Most tours of Lisbon will pass through the Praca dos Restauradores in the Baixa district. Here, towering over the centre of the plaza is a 30-metre high, white obelisk, built to commemorate those who fought in the 17th century War of Restoration, helping to free the country from six decades of Spanish rule under the Habsburg dynasty and facilitating the transition of power to the House of Braganza which held power in Portugal until the 20th century.
It looks like the kind of obelisk that might have been taken from Egypt, but in fact it was only built in the 19th century. Unlike most public monuments, this one was paid for by public subscription from some of Lisbon’s more wealthy families.
It’s worth taking a closer look at if you get the opportunity. This is an iconic Lisbon structure, deep in symbolism, standing in a square at the bottom of the majestic Avenida da Liberdade. The mosaic pavement and majestic obelisk provide a good photo opportunity for those passing through the plaza.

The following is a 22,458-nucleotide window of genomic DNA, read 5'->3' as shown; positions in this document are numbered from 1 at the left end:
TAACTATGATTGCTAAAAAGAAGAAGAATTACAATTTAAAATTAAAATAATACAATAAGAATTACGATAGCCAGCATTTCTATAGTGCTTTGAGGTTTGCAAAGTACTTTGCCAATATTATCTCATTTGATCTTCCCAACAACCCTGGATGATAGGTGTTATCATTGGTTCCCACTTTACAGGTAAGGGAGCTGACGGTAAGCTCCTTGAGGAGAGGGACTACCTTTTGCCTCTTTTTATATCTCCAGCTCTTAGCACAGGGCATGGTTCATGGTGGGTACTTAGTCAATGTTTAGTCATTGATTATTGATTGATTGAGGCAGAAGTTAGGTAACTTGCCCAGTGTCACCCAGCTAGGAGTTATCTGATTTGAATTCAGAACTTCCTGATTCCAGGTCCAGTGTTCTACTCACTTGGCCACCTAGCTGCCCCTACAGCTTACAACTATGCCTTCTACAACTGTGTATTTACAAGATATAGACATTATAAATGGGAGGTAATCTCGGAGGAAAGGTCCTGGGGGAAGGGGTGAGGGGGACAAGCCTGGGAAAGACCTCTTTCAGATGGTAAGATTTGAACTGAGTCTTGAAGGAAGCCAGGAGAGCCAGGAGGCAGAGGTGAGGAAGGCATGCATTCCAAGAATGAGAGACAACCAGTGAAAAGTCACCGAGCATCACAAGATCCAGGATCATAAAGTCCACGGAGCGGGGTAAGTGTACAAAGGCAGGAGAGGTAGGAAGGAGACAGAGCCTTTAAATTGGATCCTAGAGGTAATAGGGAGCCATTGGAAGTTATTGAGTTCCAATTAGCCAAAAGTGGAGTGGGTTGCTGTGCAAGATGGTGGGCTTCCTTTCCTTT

The monument - which translates literally as the Monument of the Restorers, was built in 1886 under the direction of Antonio Tomas Fonseca and is said to be a monolith-carved out of a single piece of stone. It sits on a large traffic island which is decorated with distinctive mosaic tiles in a geometric pattern. At the base of the obelisk are two weathered bronze statues. One, a male figure, facing south, holding a flag, symbolizes Independence. The other, a female, facing north, holding a laurel wreath, symbolizes Victory. Inscriptions on the monument commemorate the dates of key battles and events in the War of Restoration.